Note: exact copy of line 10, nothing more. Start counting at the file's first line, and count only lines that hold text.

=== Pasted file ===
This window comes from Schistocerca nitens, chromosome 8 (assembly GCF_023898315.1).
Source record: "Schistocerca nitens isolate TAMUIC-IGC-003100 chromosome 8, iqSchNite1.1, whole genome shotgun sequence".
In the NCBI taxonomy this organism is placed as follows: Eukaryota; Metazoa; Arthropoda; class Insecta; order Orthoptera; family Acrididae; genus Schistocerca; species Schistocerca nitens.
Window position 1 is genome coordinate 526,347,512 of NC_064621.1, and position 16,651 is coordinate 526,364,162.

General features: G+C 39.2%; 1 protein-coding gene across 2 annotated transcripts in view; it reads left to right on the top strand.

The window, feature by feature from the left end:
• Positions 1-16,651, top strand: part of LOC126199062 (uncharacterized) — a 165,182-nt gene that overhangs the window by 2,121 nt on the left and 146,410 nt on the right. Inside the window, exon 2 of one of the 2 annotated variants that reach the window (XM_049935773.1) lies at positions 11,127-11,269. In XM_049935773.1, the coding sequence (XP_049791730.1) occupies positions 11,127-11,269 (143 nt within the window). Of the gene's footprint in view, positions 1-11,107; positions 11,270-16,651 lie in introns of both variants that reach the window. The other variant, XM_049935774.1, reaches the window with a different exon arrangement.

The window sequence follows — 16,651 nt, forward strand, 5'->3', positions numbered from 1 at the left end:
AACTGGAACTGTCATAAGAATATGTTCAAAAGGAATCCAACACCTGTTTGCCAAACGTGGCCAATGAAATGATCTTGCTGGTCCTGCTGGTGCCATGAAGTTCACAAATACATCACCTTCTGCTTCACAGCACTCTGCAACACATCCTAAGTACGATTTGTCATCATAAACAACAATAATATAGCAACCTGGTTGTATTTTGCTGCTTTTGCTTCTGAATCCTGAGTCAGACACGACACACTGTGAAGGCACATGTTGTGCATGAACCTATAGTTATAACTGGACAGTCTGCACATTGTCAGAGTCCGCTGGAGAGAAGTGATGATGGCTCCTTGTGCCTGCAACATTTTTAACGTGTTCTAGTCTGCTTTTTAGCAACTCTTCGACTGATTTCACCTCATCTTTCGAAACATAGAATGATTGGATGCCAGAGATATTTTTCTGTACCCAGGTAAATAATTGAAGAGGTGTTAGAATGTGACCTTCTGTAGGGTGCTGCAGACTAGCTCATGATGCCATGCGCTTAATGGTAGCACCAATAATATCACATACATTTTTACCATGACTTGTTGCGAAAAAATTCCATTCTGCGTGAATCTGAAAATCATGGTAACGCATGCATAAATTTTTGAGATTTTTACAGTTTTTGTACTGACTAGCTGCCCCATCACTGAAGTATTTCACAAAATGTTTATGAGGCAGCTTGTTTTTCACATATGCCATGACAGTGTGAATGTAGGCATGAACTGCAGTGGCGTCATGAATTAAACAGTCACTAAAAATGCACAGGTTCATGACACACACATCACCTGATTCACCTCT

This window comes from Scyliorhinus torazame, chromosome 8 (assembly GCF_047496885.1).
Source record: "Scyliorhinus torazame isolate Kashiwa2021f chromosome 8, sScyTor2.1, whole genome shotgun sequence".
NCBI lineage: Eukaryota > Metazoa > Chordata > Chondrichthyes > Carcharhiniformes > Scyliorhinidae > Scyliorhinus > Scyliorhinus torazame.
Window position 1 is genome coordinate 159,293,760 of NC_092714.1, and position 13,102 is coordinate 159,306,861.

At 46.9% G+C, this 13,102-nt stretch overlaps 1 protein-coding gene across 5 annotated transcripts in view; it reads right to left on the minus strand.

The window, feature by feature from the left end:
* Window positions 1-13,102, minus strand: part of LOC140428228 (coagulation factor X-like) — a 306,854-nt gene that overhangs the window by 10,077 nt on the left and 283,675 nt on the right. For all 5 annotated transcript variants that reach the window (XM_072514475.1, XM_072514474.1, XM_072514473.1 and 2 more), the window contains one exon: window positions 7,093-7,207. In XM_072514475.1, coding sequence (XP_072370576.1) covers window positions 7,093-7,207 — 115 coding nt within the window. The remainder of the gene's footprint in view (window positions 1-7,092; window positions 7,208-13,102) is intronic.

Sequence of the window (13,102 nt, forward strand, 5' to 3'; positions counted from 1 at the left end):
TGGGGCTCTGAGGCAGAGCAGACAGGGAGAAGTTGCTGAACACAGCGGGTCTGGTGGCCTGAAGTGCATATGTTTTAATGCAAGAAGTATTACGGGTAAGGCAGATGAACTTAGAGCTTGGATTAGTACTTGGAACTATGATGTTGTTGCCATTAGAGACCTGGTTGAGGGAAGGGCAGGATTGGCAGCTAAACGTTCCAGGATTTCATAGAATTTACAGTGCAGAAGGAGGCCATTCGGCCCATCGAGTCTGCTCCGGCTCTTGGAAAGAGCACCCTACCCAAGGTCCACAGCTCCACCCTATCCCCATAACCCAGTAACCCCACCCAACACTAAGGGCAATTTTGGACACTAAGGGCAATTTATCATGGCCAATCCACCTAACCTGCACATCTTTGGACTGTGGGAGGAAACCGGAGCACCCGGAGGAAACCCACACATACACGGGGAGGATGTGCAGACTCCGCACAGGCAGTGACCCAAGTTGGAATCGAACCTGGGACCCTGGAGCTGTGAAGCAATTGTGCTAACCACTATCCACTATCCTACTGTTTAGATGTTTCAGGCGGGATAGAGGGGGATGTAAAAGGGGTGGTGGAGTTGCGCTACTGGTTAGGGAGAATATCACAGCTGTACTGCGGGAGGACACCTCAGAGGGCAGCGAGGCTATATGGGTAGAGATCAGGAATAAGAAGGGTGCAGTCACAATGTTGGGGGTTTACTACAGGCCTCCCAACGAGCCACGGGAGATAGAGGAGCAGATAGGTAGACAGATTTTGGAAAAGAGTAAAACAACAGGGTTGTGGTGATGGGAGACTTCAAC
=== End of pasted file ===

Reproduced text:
This window comes from Scyliorhinus torazame, chromosome 8 (assembly GCF_047496885.1).